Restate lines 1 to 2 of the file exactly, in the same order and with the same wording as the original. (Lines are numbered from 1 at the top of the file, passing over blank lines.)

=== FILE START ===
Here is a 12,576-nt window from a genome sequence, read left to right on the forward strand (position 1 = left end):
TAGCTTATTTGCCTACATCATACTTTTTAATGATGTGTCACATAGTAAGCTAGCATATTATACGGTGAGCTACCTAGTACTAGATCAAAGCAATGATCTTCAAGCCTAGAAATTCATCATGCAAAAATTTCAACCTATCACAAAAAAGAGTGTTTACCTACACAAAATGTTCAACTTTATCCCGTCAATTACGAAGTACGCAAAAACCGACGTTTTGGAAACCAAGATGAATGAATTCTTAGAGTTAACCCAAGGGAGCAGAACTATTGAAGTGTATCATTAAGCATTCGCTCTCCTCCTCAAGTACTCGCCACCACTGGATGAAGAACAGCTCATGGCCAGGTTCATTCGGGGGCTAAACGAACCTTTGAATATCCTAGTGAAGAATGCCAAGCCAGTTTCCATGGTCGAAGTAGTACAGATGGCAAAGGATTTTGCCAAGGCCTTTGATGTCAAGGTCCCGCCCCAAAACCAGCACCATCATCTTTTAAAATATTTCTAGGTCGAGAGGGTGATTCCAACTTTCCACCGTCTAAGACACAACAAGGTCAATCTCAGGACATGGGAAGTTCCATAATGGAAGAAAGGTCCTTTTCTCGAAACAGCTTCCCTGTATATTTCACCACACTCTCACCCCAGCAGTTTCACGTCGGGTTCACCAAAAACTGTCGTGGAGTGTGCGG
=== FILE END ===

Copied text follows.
Here is a 12,576-nt window from a genome sequence, read left to right on the forward strand (position 1 = left end):
TAGCTTATTTGCCTACATCATACTTTTTAATGATGTGTCACATAGTAAGCTAGCATATTATACGGTGAGCTACCTAGTACTAGATCAAAGCAATGATCTTCAAGCCTAGAAATTCATCATGCAAAAATTTCAACCTATCACAAAAAAGAGTGTTTACCTACACAAAATGTTCAACTTTATCCCGTCAATTACGAAGTACGCAAAAACCGACGTTTTGGAAACCAAGATGAATGAATTCTTAGAGTTAACCCAAGGGAGCAGAACTATTGAAGTGTATCATTAAGCATTCGCTCTCCTCCTCAAGTACTCGCCACCACTGGATGAAGAACAGCTCATGGCCAGGTTCATTCGGGGGCTAAACGAACCTTTGAATATCCTAGTGAAGAATGCCAAGCCAGTTTCCATGGTCGAAGTAGTACAGATGGCAAAGGATTTTGCCAAGGCCTTTGATGTCAAGGTCCCGCCCCAAAACCAGCACCATCATCTTTTAAAATATTTCTAGGTCGAGAGGGTGATTCCAACTTTCCACCGTCTAAGACACAACAAGGTCAATCTCAGGACATGGGAAGTTCCATAATGGAAGAAAGGTCCTTTTCTCGAAACAGCTTCCCTGTATATTTCACCACACTCTCACCCCAGCAGTTTCACGTCGGGTTCACCAAAAACTGTCGTGGAGTGTGCGG